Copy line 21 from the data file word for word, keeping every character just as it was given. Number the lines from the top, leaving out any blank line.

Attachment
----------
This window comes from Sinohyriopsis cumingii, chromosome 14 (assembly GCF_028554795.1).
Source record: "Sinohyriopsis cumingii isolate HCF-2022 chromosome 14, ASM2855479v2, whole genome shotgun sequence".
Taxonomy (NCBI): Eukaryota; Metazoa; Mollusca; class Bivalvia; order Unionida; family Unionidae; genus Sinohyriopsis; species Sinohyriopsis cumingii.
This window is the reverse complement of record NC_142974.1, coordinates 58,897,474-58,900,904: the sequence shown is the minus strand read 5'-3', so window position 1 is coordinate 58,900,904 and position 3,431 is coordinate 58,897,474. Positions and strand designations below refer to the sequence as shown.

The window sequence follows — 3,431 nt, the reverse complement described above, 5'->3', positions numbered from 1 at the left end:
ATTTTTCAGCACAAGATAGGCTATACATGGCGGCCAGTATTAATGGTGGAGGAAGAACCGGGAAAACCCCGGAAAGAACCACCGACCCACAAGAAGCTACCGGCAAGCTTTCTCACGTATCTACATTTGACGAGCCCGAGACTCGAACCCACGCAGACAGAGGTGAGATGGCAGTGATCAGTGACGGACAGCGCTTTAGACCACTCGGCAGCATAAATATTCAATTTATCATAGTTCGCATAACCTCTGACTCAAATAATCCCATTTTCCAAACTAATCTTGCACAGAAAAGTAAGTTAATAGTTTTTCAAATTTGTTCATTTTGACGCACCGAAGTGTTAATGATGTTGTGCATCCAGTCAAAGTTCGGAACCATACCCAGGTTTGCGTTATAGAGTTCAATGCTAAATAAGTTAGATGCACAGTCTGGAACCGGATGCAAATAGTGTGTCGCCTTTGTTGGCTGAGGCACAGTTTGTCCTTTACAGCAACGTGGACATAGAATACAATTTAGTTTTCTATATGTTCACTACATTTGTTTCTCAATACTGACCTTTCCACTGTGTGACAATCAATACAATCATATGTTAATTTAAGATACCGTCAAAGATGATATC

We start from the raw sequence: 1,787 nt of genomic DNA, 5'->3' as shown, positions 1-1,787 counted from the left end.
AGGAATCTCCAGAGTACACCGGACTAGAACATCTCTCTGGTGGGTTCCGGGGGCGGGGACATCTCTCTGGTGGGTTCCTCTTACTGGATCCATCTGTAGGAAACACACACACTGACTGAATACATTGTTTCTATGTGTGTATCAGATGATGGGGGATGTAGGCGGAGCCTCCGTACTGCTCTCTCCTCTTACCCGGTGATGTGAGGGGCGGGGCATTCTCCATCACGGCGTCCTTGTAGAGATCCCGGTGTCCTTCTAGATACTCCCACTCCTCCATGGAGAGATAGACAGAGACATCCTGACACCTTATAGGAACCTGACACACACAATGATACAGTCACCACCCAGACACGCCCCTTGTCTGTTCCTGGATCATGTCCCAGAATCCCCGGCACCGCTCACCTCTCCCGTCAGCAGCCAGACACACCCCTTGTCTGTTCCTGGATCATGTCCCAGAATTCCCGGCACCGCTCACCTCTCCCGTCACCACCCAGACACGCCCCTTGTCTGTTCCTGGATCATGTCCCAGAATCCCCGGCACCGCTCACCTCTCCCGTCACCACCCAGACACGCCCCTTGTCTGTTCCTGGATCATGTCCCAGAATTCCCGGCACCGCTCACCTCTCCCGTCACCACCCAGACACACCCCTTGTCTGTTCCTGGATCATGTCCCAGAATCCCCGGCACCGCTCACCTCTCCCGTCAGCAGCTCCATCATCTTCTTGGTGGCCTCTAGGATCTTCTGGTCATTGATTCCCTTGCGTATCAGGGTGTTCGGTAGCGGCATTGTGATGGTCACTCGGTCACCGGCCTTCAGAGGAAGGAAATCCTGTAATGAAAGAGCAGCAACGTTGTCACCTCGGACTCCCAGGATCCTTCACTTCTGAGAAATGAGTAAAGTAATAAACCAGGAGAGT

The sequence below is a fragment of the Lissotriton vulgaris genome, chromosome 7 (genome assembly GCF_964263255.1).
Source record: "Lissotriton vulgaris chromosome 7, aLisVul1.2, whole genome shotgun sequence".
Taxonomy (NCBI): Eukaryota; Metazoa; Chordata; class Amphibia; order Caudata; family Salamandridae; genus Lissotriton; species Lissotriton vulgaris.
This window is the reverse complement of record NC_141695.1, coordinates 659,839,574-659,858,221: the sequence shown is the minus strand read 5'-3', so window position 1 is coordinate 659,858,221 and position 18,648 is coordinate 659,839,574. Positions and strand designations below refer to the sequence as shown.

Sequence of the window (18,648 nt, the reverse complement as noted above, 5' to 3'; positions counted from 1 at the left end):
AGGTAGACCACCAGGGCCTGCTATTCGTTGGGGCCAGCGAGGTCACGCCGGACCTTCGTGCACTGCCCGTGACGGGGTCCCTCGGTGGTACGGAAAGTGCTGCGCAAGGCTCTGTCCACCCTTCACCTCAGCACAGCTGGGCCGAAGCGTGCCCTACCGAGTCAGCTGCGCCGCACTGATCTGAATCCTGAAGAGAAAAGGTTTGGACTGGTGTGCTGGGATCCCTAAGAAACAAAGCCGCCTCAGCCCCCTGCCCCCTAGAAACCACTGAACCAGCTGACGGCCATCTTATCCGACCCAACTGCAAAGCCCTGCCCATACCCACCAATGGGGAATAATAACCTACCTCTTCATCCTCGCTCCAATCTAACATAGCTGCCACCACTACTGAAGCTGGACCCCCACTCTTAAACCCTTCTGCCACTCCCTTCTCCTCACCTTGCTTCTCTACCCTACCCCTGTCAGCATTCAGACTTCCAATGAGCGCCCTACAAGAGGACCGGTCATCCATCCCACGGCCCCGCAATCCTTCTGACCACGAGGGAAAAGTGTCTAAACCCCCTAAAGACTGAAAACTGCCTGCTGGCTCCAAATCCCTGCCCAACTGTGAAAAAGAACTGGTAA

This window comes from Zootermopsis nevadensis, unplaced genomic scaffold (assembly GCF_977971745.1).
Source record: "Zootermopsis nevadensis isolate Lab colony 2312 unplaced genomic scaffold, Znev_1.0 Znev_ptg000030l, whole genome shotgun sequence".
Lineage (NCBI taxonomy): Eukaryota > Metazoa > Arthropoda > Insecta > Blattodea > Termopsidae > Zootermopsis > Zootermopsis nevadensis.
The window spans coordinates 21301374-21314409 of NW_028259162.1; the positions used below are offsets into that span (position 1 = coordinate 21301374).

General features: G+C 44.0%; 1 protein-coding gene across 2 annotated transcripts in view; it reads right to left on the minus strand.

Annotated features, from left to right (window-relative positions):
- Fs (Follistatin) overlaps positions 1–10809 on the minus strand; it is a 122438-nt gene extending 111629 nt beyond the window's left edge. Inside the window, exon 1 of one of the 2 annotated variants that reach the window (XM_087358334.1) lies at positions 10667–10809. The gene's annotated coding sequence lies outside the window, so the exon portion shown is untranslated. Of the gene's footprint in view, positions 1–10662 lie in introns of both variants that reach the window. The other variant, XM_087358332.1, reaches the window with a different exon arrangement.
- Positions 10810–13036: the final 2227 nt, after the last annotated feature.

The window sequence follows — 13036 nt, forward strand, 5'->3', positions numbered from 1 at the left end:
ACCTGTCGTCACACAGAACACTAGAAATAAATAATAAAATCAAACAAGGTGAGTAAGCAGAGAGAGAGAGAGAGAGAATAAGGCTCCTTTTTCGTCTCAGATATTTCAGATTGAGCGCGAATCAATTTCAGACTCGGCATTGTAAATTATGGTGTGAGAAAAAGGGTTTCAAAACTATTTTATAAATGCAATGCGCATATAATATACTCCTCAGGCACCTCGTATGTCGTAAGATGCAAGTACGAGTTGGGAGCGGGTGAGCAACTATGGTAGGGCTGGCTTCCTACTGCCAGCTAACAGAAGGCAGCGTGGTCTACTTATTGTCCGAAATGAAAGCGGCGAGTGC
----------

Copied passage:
- Fs (Follistatin) overlaps positions 1–10809 on the minus strand; it is a 122438-nt gene extending 111629 nt beyond the window's left edge. Inside the window, exon 1 of one of the 2 annotated variants that reach the window (XM_087358334.1) lies at positions 10667–10809. The gene's annotated coding sequence lies outside the window, so the exon portion shown is untranslated. Of the gene's footprint in view, positions 1–10662 lie in introns of both variants that reach the window. The other variant, XM_087358332.1, reaches the window with a different exon arrangement.